A pastor teaching a communicant’s class asked the children to describe the Trinity. One boy gave this response:
“Father—an old man with a white beard. Sits on a big, golden chair.
“Son—a younger man with a brown beard. Likes to play with sheep.
“God the Holy Ghost—a white sheet.”
Unfortunately, that remains the depth of many adults’ understanding of the Holy Spirit. For centuries, the church has talked little about Him. In the Apostles’ Creed, there is just one line on the Holy Spirit. But He is just as important as the Father and Son. He is the person of God that is inside of us.
In the book of Acts, the disciples were ready to go out into the world, but Jesus said wait. Don’t go without the Spirit. He was there, but they weren’t aware of Him. They thought it was just Jesus alone. They did not understand that Jesus had done miracles by the power of the Holy Spirit.
“You will receive power when the Holy Spirit comes upon you.” There are two words for power in Greek. One--exousia--means “authority.” It is the power of the courts or the power of the law to order an action or to forbid it. But (as every parent knows) the power to order or forbid is not enough. You have to be able to enforce it.
The word used here is dynamis, as in “dynamic”, “dynamo,” and “dynamite.” It is actual power to make things happen. We may make rules and pass laws, but we need dynamite to make them happen.
We don’t have that dynamite, but God does in the power of the Holy Spirit. He runs us, we don’t run Him. He is not some superpower we control—we are under His control. This is one of the unique claims of Christianity among world religions. God not only gives us laws to obey and tasks to do, but then He gives us the power through His indwelling Spirit to accomplish what He commands.
Before Pentecost, the entire church was a hundred and twenty people huddled together in an upper room, hiding from the people who had just crucified their leader. After Pentecost, they were so bold and powerful that they made three thousand converts in a single day. Before Pentecost, they were scared rabbits. After Pentecost, they were lions. Before the coming of the Spirit, they could not even stand up to the ridicule of ordinary people. After Pentecost, they could stand before kings with confidence. Everything changed with the coming of the Holy Spirit. There were no professional speakers among them--just fishermen, tax collectors, ex-prostitutes, slaves, and even terrorists. Even so, when the Holy Spirit came upon them they shook the foundations of the world.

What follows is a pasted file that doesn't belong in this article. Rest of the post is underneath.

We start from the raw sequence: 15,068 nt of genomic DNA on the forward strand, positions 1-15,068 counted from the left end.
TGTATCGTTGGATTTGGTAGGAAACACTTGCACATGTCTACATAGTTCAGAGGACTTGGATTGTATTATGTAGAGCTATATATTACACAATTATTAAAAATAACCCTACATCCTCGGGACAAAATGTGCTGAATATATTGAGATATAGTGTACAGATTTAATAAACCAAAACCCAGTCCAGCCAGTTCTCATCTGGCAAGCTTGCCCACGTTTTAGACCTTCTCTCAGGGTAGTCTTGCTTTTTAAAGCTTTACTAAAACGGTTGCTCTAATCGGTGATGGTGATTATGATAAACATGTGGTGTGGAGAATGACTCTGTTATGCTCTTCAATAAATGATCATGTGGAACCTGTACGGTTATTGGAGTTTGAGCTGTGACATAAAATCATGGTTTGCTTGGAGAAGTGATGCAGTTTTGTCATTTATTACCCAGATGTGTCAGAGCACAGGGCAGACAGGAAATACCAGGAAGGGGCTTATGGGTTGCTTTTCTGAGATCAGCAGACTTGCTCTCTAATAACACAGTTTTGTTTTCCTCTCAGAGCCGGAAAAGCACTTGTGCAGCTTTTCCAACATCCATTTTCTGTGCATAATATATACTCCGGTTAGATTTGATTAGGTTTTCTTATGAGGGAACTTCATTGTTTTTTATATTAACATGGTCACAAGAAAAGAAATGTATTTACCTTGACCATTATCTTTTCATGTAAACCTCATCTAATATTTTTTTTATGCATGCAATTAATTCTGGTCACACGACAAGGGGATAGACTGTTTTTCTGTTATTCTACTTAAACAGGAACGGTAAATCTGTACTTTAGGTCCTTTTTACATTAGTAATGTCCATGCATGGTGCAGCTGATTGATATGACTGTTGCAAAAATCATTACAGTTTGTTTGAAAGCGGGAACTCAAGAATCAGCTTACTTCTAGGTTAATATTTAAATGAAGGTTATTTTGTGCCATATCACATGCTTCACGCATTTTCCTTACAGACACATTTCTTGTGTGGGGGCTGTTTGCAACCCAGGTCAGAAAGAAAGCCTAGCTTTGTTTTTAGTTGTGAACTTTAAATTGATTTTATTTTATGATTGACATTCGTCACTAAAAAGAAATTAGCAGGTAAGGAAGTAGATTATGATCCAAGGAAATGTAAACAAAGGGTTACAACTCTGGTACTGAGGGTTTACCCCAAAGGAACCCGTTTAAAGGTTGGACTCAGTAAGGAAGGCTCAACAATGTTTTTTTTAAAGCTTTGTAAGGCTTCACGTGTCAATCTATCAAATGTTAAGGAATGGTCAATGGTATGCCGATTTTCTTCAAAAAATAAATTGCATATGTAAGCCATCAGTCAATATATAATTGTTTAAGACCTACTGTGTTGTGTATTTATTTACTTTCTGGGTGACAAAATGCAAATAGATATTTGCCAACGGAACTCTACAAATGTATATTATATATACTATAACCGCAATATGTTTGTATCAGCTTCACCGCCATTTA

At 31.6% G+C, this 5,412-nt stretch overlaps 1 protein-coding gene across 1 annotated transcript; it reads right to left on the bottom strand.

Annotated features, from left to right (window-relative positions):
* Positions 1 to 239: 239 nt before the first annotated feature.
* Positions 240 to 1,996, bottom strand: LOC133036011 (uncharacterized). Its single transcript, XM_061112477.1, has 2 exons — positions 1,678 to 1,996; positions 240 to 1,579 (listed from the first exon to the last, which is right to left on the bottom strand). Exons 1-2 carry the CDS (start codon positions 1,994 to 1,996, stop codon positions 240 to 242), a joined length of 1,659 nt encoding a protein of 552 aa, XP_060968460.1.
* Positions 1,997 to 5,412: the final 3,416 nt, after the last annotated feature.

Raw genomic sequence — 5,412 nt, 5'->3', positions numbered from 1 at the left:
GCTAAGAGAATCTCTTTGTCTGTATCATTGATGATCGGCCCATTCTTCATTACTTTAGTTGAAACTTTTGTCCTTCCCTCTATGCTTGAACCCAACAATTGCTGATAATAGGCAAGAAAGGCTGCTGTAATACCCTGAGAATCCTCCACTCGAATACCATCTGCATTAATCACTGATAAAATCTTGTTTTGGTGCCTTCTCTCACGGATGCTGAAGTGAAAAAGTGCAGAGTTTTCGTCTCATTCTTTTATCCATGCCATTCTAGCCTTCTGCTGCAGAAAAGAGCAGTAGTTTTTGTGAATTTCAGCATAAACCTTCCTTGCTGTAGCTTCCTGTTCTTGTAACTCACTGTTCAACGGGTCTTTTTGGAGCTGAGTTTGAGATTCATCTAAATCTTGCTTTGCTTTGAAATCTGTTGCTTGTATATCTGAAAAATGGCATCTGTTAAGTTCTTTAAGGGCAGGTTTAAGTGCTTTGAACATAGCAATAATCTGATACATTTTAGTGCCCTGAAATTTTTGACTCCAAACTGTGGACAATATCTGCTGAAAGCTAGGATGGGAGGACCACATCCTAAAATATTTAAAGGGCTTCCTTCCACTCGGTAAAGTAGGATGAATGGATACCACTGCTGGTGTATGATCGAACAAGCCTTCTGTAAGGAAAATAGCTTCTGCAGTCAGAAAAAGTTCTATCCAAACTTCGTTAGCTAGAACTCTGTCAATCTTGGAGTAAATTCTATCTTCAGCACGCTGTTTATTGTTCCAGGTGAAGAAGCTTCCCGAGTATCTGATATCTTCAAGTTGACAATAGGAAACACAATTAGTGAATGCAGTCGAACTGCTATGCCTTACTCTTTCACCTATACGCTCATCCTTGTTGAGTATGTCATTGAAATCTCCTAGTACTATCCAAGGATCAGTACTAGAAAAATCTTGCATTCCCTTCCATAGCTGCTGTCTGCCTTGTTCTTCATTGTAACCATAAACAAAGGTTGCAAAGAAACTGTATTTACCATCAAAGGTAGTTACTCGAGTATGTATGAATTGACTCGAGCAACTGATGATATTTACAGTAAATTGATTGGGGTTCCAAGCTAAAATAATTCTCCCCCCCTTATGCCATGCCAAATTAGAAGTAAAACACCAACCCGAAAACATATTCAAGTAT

Christians today often feel defeated in our personal lives. We want victory over sin, freedom from addictions, depression, guilt and despair, but we don’t get it. Many doubt they will amount to anything, because we fail to understand that it is not “our” witness that counts. It’s the Holy Spirit working through us that really makes the difference.
Jesus said the disciples should stay in until they are baptized—that is, engulfed--by the Holy Spirit. Imagine standing on the beach when a tidal wave hits you. That’s what the Spirit does. When He comes, He engulfs you in His power.
Lately, I have been talking a lot about how God wants us to imitate Jesus in everything. This seems impossible, and so it is, unless the power of the Holy Spirit makes it possible. You can’t form yourself into Christ’s image, but the Spirit can. We just cooperate with the process. The Spirit does the work.
In Joel 2: 28 God says, “I will pour out My Spirit upon all flesh.” He didn’t say that God will pour out His Spirit on priests, scribes, prophets, or professional churchmen. He pours out His spirit on housewives, truck drivers, accountants, secretaries, children of anyone else who is willing to jump in front of the wave. He gives power to preach and witness, to love our enemies, and forgive those who hurt us, persevere in the face of temptation and overcome our shyness. He doesn’t just change the world--He changes you.
How are we engulfed in the Holy Spirit? Before we answer, let’s get rid of an old and incorrect notion. That notion is this--you have to feel the Spirit for Him to fill you. There is no place in the Bible that says that we have to necessarily feel the Holy Spirit filling us. The Holy Spirit is inside of all Christians at all times, yet they don’t always feel Him.
Think about it like riding on an airplane. When the plane is in the air, you don’t feel the motion, yet you are flying hundreds of miles an hour whether you feel it or not. The issue isn’t whether we feel the Spirit, but whether we are on board. Christians don’t experience the Spirit not because they aren’t “feeling” it, but because they are afraid to get on the plane.
So how do we receive the Holy Spirit? We can’t rush Him. He comes in his own way and time. Meanwhile, there are some things we can do to prepare. They are the same things the disciples did between the ascension and Pentecost.